Beach Bunny: “I was consuming a lot of sci-fi media”

Unlikely TikTok sensations, there's much more to BEACH BUNNY than their viral success would suggest.

Unlikely TikTok sensations, there’s much more to Beach Bunny than their viral success would suggest. With new album ‘Emotional Creature’ providing the depth the title suggests, we caught up with chief songwriter, vocalist and guitarist Lili Trifilio.

Words: Connor Fenton. Photos: Artimio Blackburn.

Plotting the next step on their musical odyssey, Beach Bunny have gone galactic with their second full-length, ‘Emotional Creature’. Shortly after a brief trip to England, the band’s chief songwriter, vocalist and guitarist Lili Trifilio is calling in from the comfort of her bed in Chicago, Illinois to ask why London has so many Pret A Mangers. It’s a fair question.

Starting out as Lili’s solo DIY project back in 2015, Beach Bunny’s rise into the dream-pop higher order has accelerated at a rate of knots. It’s partly thanks to TikTok, when during the first lockdown, the title-track from their ‘Prom Queen’ EP was a massive hit on the app. “It became a very viral moment,” Lili explains. “I didn’t really know what TikTok was even, but people on other social media kept being like, ‘Oh, did you know this song’s going viral?'”

In the space of seven years, Lili’s bedroom band had developed into a full four-piece and now garners a global following. “I almost was annoyed because I felt like now people won’t take the project seriously. It’s gonna become like an internet project thing. But then shortly after, I got over that, and I was like, ‘This is amazing!'”

It soon became clear that Beach Bunny’s popularity was far more than a flash in the pan. Now with more than a billion streams worldwide and a crazy set of international tour dates ahead of the new album, it isn’t just the fanbase that has developed. This second album sees a huge progression in the band’s emotional depth, with lyricism that charters new frontiers of vulnerability and a sound that has become more polished and precise since their debut.

“Over the pandemic, I was playing a lot with synths, just in my free time, I didn’t know if they were gonna get used,” Lili reveals. “Trying different instruments when I was bored in lockdown. When we got to the studio, it made me want to be more experimental.” Packed with layers of sonic artefacts, ‘Emotional Creature’ makes the most of every inch of space.

“Usually, I’ll make some acoustic demos, and in the studio sort of explain the vibe of the song,” Lili explains of the album’s development process. “With ‘Honeymoon’, there was a lot more jamming prior, but because of Covid, it was sort of like ‘Let me email you a lot of things and explain myself as best I can without playing the music together.'”

Despite the album seeing its first stages of development with the band separated, the result is a vibrant and lively mix of tones with a remarkable depth of sound. “I’m lucky that the guys in my band are very receptive, and we’re not fighting over the songs or whatever,” Lili laughs. “At this point, we’ve been a band together for a few years, so there’s a lot of unspoken things that happen in the studio. People know to make the music fit the song and not have our egos involved.”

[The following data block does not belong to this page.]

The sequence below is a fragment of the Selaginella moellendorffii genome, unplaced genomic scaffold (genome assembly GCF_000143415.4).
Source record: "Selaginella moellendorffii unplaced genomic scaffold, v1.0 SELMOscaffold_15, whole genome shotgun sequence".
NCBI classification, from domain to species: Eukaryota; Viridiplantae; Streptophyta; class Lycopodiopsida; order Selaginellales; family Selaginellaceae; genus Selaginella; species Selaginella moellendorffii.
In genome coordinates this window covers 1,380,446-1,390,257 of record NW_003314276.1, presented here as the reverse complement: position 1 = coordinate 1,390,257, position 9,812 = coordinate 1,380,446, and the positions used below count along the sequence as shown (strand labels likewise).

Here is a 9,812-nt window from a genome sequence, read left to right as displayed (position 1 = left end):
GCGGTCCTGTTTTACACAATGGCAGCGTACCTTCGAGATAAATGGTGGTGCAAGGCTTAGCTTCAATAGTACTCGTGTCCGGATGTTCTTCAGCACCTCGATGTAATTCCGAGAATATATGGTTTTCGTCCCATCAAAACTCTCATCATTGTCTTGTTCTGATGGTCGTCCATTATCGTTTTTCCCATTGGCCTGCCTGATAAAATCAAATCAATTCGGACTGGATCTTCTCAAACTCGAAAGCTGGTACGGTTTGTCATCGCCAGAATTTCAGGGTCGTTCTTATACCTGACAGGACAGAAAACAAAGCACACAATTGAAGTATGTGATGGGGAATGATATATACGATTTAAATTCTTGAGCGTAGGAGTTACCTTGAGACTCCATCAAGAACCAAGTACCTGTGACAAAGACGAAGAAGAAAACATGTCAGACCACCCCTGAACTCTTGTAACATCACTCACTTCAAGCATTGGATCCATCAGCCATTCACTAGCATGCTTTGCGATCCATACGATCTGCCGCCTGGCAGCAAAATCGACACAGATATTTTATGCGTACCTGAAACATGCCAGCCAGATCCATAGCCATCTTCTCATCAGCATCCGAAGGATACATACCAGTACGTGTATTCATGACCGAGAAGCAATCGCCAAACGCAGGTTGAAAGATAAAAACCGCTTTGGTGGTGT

With a healthy dose of synths underpinning the record and the occasional hit of horns, there’s an undeniable presence of science fiction in the record, even down to the cover art that almost harkens back to B-Movie posters or Alan Moore’s Watchmen.

“I was consuming a lot of sci-fi media,” Lili admits. “Now, in retrospect, I’m like, ‘Was that me trying to escape my room in a way?'” Since the album was written during the first lockdown of 2020, when Lili was living with her parents, the feeling of escape is rife throughout the record.

At the centre of every song, the album seeks to reconcile an unavoidable truth about people; we all have feelings. “One of the themes I’ve noticed, since re-listening, is having a lot of shame toward being emotional and realising, now where I’m at, I don’t carry that anymore,” Lili recounts on how her own perception of the album has changed a year after writing it. “Everyone has feelings, but I think being vulnerable can be a hard part of the human experience.”

“With the first album, you can tell it was really zoned in on a break-up,” Lili says, trying to explain the heightened maturity of ‘Emotional Creature.’ “I feel like I have a wider range of thoughts and emotions than when I was writing that.” This album sees a plethora of themes explored, each with an excitement that makes sharing in Lili’s experiences remarkably enjoyable, even when the tone dips to a sad one. “When I compare ‘Cloud 9’ to ‘Love Song’ that’s at the end of this album, I’m like ‘, Okay, I’m using some more creative word choices, good on you!'”

Beach Bunny are far more than a soundtrack for a break-up, now boasting anthems of empowerment that wear their heart on their sleeve with pride. In ‘Weeds’, Lili sings, “Take another piece of me, not my problem”. A moment of growth as she recognises the ways her insecurity has hurt her in the past. “I was like, ‘I am so tired of being this way’,” she recounts. “I’m cool in my own way. Things don’t work out sometimes. You can have all these big emotions, but at the end of the day, know your worth and… it’s okay!'”

Thanks to Beach Bunny, we no longer have to hide our feelings. With this album, we can flaunt them and take pride in being ourselves. After all, we’re just emotional creatures. ■

Taken from the September 2022 edition of Dork, out now. Beach Bunny’s album ‘Emotional Creature’ is out now.

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